SINGAPORE – While newspaper readership in Singapore has gone up, bottom lines have suffered as the old business model, which relies heavily on advertising revenue, no longer works, Law and Home Affairs Minister K. Shanmugam said on Saturday (May 8).
These pressures are faced by newspapers around the world, and have seen some titles taken over by billionaires and others getting government support, he added.
The minister said this is the context in which Singapore Press Holdings’ restructuring plan, which will see its media business transferred to a not-for-profit company, has to be seen.
He also noted that it is vital for the media to retain the trust of the public, as a media that is not trusted will lead to a government and political leadership that are not trusted.
“We have to maintain trust in all our institutions, and the media has to play its part in making sure that it maintains the trust of the people,” he said.
Speaking to reporters at a community event in his constituency, Mr Shanmugam said: “Media businesses in most countries are under pressure. Many newspapers in Europe, the US have closed. Many others have been restructured, including some of the best-known international newspapers.”
He gave the example of the Chicago Tribune and Denver Post, both of which had to be saved from bankruptcy. Others, including the Washington Post and Hong Kong’s South China Morning Post, have been taken over by billionaires like the US’ Mr Jeff Bezos and China’s Mr Jack Ma.
And governments of many countries – including France and Australia – also provide financial support to newspapers, like France’s Le Monde, sometimes to the tune of hundreds of millions of euros.
“They are all aiding their media,” Mr Shanmugam said. “You have no choice if you want high-quality journalism.”
In the case of Singapore, SPH’s newspapers – which include The Straits Times and Chinese daily Lianhe Zaobao – have done “extremely well” in terms of readership.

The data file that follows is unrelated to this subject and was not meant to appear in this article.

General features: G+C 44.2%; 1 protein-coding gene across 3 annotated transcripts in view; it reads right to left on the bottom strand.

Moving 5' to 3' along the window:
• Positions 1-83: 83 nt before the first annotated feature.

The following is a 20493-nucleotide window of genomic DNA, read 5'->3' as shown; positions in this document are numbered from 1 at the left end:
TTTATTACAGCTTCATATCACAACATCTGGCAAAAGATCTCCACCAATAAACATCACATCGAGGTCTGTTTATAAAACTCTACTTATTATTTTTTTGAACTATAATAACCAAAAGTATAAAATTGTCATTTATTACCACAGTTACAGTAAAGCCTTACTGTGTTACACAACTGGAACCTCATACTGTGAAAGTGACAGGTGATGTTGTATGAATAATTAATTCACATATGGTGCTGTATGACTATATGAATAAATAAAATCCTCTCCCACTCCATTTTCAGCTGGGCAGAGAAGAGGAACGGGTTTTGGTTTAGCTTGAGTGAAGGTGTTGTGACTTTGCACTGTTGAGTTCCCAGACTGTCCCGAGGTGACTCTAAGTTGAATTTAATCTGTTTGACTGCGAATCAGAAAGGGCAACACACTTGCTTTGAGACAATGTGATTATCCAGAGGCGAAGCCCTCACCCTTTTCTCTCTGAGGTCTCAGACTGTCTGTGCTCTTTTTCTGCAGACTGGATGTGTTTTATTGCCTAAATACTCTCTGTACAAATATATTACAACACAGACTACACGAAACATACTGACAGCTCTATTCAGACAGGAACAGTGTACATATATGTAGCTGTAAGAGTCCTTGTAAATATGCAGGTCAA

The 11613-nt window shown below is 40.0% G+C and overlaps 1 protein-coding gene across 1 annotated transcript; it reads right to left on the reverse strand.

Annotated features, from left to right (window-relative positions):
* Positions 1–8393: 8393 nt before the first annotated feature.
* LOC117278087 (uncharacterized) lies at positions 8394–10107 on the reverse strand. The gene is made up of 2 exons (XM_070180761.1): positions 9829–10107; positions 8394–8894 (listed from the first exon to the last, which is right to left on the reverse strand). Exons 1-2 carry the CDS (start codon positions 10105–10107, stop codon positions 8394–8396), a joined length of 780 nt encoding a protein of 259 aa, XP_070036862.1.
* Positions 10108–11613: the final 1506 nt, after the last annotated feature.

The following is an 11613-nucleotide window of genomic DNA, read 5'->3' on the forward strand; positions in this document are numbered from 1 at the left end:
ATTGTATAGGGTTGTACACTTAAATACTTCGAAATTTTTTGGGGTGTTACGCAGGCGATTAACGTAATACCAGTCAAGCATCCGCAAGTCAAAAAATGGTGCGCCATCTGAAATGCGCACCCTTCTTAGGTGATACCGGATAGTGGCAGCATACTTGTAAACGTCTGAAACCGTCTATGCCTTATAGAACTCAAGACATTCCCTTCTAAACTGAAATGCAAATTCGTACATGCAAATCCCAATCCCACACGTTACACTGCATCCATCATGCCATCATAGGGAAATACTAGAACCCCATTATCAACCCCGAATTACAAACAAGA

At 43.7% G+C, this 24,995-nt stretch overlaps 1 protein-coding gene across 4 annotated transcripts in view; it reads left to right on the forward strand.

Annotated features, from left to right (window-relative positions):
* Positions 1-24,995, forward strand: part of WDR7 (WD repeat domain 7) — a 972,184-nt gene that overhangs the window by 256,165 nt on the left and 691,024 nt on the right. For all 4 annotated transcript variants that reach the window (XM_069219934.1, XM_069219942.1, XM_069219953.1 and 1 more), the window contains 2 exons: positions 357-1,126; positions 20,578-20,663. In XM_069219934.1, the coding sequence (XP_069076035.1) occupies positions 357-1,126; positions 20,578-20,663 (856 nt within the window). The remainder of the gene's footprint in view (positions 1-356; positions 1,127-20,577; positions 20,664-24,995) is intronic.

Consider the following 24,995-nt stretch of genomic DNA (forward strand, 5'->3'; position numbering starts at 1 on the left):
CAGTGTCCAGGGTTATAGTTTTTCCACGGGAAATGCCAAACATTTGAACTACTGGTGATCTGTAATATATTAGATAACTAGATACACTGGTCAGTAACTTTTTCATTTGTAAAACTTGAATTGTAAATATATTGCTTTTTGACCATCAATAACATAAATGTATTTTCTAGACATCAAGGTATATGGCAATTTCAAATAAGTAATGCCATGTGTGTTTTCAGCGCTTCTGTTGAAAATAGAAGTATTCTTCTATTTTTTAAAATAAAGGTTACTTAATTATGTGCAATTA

“Readership has gone up, but at the same time, bottom lines have come down, suffered,” he added. “Ad revenues have come down sharply. The old business model doesn’t work.”
The minister also spoke on the importance of trust in the media, noting that independent surveys such as the Edelman Trust Barometer have shown that Singapore ranks higher than other developed countries – including the United States, United Kingdom and Japan – on this topic.
Around 62 per cent of respondents in Singapore trust the media to do what is right, compared with the global average of around 51 per cent. A 2020 survey by YouGov also found that seven in 10 people here trust local media reporting on Covid-19, compared with three in 10 in the UK.
“If the media is not trusted, it would inevitably lead to a government and political leadership that is not trusted. Then, we are all finished if that happens,” Mr Shanmugam said.
The minister was also asked for his thoughts on SPH chief executive Ng Yat Chung’s comments at a press conference announcing the move, which have sparked a furore online.
Mr Ng had told the reporter he took umbrage at her question, and a video of his remarks went viral. The reporter, from Mediacorp’s CNA Digital, had asked if the company “will now pivot to emphasise editorial integrity, for example, ahead of advertiser interests”.
“Both the reporter who asked the question, and her editor, Walter (Fernandez), know that taking money from an advertiser doesn’t automatically mean that independence is compromised,” Mr Shanmugam said.
“If that were so, most newspapers in the world would not be considered independent because most newspapers do, in fact, completely rely on advertisements.”
He added that the question was nevertheless a fair one, given that journalists would be concerned about their independence.
“Mr Ng’s reaction, and the way he answered the question, I think was very unfortunate,” the minister said. “His outburst can be described in stronger terms, but I want to be careful and understated, because SPH is a listed company, with shareholders, management, and I need to be careful.”
Separately, Mr Ng issued an apology on the subject on Saturday. He told The Straits Times: “I had stood up for SPH Media’s long-cherished editorial integrity and will continue to do so. Being a direct and blunt-speaking person, I apologise for any offence I might have caused and regret any distraction from the merits of the proposed restructuring.”